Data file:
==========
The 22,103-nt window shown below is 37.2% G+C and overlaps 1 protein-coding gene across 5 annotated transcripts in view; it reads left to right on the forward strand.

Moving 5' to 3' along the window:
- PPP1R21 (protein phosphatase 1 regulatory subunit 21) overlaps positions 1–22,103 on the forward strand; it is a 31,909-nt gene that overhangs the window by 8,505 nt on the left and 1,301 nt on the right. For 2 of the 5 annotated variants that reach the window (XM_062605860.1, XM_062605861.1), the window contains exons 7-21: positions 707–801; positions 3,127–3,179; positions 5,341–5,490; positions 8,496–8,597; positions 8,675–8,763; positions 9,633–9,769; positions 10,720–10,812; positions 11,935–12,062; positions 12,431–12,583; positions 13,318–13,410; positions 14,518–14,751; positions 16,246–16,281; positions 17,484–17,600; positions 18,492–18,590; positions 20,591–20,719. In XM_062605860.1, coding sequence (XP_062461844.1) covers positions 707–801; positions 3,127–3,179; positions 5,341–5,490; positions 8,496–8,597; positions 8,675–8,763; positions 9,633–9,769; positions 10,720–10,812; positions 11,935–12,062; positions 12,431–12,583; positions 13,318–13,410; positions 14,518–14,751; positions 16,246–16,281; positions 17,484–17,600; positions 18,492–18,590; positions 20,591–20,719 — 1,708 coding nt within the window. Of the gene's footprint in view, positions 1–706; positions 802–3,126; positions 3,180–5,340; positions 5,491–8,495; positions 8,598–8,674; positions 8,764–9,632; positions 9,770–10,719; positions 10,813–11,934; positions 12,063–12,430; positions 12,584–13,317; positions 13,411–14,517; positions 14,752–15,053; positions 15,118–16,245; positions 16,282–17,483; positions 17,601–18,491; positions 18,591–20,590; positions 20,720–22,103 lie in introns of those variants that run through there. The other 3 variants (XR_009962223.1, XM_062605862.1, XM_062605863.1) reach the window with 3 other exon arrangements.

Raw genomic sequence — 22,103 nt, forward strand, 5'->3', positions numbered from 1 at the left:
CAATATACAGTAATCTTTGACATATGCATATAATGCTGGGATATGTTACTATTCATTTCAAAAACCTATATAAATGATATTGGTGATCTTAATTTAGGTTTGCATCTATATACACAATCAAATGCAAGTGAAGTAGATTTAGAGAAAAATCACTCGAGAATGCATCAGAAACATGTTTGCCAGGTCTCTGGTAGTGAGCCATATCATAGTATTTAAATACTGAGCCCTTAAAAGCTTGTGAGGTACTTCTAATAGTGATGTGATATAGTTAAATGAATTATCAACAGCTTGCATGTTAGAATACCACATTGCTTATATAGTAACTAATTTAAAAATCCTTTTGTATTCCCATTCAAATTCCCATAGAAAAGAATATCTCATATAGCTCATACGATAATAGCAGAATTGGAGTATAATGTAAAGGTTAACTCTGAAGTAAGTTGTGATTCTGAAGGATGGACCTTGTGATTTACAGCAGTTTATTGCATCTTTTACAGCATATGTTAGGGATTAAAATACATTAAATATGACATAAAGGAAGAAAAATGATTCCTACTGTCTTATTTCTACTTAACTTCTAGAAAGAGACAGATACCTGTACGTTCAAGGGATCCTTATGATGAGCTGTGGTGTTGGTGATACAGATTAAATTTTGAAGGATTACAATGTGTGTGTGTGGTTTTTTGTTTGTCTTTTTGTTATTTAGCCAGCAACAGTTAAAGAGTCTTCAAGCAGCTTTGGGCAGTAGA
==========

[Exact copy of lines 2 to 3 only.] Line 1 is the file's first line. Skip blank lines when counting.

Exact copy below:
Moving 5' to 3' along the window:
- PPP1R21 (protein phosphatase 1 regulatory subunit 21) overlaps positions 1–22,103 on the forward strand; it is a 31,909-nt gene that overhangs the window by 8,505 nt on the left and 1,301 nt on the right. For 2 of the 5 annotated variants that reach the window (XM_062605860.1, XM_062605861.1), the window contains exons 7-21: positions 707–801; positions 3,127–3,179; positions 5,341–5,490; positions 8,496–8,597; positions 8,675–8,763; positions 9,633–9,769; positions 10,720–10,812; positions 11,935–12,062; positions 12,431–12,583; positions 13,318–13,410; positions 14,518–14,751; positions 16,246–16,281; positions 17,484–17,600; positions 18,492–18,590; positions 20,591–20,719. In XM_062605860.1, coding sequence (XP_062461844.1) covers positions 707–801; positions 3,127–3,179; positions 5,341–5,490; positions 8,496–8,597; positions 8,675–8,763; positions 9,633–9,769; positions 10,720–10,812; positions 11,935–12,062; positions 12,431–12,583; positions 13,318–13,410; positions 14,518–14,751; positions 16,246–16,281; positions 17,484–17,600; positions 18,492–18,590; positions 20,591–20,719 — 1,708 coding nt within the window. Of the gene's footprint in view, positions 1–706; positions 802–3,126; positions 3,180–5,340; positions 5,491–8,495; positions 8,598–8,674; positions 8,764–9,632; positions 9,770–10,719; positions 10,813–11,934; positions 12,063–12,430; positions 12,584–13,317; positions 13,411–14,517; positions 14,752–15,053; positions 15,118–16,245; positions 16,282–17,483; positions 17,601–18,491; positions 18,591–20,590; positions 20,720–22,103 lie in introns of those variants that run through there. The other 3 variants (XR_009962223.1, XM_062605862.1, XM_062605863.1) reach the window with 3 other exon arrangements.